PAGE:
The mother had clasped Agnes in her arms, and her tears were streaming down. The farmer was storming up and down in a tempest of fear and anger—anger at the girls, at the law, at the barbarity of punishing mere children—at everything and everybody. Margaret alone was calm; her countenance had not changed.
"Let them come," she answered quietly, "men can only hurt our bodies. None can touch our true selves. Why should we be afraid? Why should we fly?"
But the mother rose and thrust the trembling Agnes into her sister's arms.
"Save her! save her!" she sobbed. "It is thine example that hath led her to this. To thee do I look to save her from the peril which now besets her. If thou hast no thought or care for thine own life, save that of thy sister!'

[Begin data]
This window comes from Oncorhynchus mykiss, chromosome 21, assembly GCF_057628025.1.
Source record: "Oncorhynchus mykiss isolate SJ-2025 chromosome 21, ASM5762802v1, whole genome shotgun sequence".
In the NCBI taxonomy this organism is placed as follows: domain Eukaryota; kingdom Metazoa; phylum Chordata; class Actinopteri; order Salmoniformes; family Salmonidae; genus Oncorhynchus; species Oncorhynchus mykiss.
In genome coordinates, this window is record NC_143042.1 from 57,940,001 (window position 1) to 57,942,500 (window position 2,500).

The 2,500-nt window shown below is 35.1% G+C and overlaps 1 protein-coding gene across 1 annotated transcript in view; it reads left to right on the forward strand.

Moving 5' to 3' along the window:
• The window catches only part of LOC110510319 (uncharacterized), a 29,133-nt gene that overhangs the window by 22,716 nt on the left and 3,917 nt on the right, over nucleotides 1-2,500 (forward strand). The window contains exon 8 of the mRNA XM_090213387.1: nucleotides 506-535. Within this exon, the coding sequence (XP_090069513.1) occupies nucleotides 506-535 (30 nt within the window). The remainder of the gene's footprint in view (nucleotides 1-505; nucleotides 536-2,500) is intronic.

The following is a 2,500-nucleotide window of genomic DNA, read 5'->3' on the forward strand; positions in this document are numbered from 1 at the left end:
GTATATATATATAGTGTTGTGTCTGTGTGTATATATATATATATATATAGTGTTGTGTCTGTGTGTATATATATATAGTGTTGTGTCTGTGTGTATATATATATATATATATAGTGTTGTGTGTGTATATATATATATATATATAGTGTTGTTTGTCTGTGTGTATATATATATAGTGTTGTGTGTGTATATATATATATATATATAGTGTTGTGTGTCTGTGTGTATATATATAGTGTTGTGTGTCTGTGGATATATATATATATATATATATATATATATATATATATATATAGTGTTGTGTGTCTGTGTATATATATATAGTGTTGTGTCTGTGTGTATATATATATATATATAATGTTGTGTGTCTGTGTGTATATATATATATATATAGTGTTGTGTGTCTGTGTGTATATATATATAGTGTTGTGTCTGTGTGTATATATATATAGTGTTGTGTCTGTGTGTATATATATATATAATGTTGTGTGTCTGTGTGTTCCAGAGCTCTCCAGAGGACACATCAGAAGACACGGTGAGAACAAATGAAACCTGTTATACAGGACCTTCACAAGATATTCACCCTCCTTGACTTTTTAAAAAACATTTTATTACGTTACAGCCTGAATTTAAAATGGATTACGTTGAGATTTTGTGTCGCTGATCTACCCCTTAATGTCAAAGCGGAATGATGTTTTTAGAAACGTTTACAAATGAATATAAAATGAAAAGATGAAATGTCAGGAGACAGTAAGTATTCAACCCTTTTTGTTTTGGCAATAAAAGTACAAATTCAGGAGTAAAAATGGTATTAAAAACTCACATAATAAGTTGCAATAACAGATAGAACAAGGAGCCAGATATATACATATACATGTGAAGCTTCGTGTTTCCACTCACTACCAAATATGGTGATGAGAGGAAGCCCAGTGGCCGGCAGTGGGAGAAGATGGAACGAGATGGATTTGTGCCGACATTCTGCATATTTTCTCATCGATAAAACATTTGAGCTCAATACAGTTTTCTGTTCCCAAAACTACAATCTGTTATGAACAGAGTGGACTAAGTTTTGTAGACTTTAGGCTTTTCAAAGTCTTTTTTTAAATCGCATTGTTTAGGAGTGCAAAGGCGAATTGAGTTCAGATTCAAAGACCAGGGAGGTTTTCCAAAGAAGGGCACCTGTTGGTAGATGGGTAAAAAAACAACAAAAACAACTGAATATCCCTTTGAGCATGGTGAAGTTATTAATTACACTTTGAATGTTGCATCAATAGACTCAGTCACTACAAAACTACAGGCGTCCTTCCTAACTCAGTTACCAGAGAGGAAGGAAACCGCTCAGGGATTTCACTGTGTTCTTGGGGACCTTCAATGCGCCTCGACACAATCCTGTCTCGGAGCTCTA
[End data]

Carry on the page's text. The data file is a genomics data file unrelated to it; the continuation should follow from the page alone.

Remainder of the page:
Margaret looked down at the little white tearful, and yet courageous, face of her sister and companion, and the dreamy look passed from her eyes, whilst her mouth grew resolute.
"Yes, yes," she cried, in a low voice, "they shall not touch Agnes! She shall be saved. Lead on Archie, lead on! We will follow you to the hiding place of which you spoke."
The youth was only too ready to obey; his own agitation was great. Although not himself of the